• Being a successful student has a lot to do with learning how to effectively navigate a large college/university system by being aware of the different resources available to you.

“A lot of being successful as a student of color is knowing who to contact about what. It’s important to quickly figure out where to go when you need help academically, financially, mentally, physically, emotionally, legally, etc…” – Langston, Black/African American man, Doctoral Student

If you are interested in knowing more about the experiences of current undergraduate and graduate students of color across the U.S. more information can be found from students themselves here. If you are a student yourself, you may also benefit from looking into:

A Note about This Work

I began my present work effort to use my doctoral research to help students of color navigate higher education. Because of my busy schedule, I stopped working on it for months. Spring 2020 changed that. The murders of Breonna Taylor, Ahmaud Arbery, and George Floyd amid the COVID-19 pandemic (that disproportionately impacted Black and Brown communities) had a deep impact on me. These twin traumas left me feeling defeated, depressed, and hopeless about meaningfully transforming racism and others forms of societal oppression in my life- time.

During this time of pain, I found my way back to my research. Working on it became a form of self-care. It motivated me to get up each day, it helped heal some of my wounds stemming from racism, and it provided me with much needed encouragement to keep moving forward. I hope it does for other students of color as well.

I continue to be committed to collecting and creating support resources for students, inspired by the countless instances of oppression my colleagues and I have experienced in higher education. Having attended a predominantly white institution (PWI) during undergraduate and graduate school, I experienced the adverse outcomes that those with marginalized identities continuously face (e.g., discrimination and being viewed as less qualified than one’s white peers).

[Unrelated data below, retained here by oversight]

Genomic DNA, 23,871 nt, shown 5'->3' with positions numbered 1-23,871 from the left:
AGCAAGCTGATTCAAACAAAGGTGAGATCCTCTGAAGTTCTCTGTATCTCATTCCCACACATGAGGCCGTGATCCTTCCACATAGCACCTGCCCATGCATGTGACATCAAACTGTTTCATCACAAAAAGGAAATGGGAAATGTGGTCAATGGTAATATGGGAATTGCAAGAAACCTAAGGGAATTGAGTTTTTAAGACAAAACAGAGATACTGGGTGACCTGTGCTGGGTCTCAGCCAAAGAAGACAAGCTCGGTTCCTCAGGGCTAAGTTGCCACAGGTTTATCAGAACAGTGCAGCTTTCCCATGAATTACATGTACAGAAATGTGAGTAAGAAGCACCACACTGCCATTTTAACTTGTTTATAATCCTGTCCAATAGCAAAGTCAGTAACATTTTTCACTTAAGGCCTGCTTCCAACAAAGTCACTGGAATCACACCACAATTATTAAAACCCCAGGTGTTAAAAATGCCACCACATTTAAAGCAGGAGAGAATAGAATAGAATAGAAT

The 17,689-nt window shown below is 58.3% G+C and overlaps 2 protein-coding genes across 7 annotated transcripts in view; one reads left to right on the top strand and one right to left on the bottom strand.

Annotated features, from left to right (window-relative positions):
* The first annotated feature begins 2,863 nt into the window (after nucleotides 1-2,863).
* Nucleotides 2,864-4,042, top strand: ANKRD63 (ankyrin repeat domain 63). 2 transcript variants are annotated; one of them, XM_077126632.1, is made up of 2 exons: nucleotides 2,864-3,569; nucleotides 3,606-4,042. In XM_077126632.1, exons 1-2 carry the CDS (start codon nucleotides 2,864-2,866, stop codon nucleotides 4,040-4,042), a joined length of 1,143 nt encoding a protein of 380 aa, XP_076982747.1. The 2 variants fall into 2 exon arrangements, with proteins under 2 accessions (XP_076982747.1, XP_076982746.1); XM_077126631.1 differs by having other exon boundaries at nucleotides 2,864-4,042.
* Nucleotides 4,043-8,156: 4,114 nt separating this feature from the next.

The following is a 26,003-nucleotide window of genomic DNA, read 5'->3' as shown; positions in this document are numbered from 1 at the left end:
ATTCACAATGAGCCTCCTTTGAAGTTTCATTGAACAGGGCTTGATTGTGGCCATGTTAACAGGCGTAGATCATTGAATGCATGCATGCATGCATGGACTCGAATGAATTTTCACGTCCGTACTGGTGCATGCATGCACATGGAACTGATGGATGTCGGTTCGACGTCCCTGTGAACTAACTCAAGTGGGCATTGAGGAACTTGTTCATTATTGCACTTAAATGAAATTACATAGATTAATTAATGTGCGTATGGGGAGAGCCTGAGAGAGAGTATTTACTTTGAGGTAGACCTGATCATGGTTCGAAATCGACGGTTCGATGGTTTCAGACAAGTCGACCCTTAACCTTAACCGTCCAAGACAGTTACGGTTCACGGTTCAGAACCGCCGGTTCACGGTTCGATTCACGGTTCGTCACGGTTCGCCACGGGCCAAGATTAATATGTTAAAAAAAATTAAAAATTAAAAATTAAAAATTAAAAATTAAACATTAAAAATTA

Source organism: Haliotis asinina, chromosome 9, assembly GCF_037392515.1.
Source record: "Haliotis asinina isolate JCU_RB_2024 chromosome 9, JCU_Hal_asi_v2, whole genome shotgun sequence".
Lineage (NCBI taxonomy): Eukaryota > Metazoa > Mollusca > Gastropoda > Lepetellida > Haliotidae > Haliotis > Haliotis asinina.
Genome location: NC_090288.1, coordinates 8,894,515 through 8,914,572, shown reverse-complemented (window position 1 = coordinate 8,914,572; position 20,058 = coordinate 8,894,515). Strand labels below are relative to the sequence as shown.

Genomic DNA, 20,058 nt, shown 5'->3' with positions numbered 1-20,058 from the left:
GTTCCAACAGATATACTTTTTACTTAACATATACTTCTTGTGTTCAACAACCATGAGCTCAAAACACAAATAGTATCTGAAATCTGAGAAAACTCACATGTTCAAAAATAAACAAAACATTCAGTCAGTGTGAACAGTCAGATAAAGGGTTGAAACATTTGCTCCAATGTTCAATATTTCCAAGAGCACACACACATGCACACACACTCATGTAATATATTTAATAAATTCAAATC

However, I have also seen and experienced the transformative power of culturally responsive practices that foster comprehensive wellness among groups with marginalized identities. Throughout my time in academia, I have experienced several forms of gendered racism, which negatively impacted my academics and mental health. Receiving support from friends and mentors of color in my program, which incorporated my intersecting identities was instrumental in navigating these situations successfully.

I am hopeful that the resources I provided here and the texts I have written elsewhere will help students of color enjoy similar supportive experiences. Counseling psychologists can reference my work as a resource for current and incoming students of color as well as for clients at university counseling centers and program training clinics. I hope my work will help students of color connect, reflect, heal, and thrive. I also hope it will serve as a catalyst for individuals and inspire broader systemic change in counseling psychology programs and beyond.

Bio: Nelson O. O. Zounlome (he/him/his), M.S.Ed. is a first-generation college student, child of immigrants, and native of South Bend, IN. He is also a McNair Scholar, Ford Foundation Fellow, Herman B. Wells Graduate Fellow, and counseling psychology Ph.D. candidate at Indiana University (IU). He studies academic persistence and mental wellness to promote holistic healing among Black, Indigenous, and People of Color (BIPOC). Nelson is dedicated to helping BIPOC Communities liberate themselves and achieve their wildest dreams.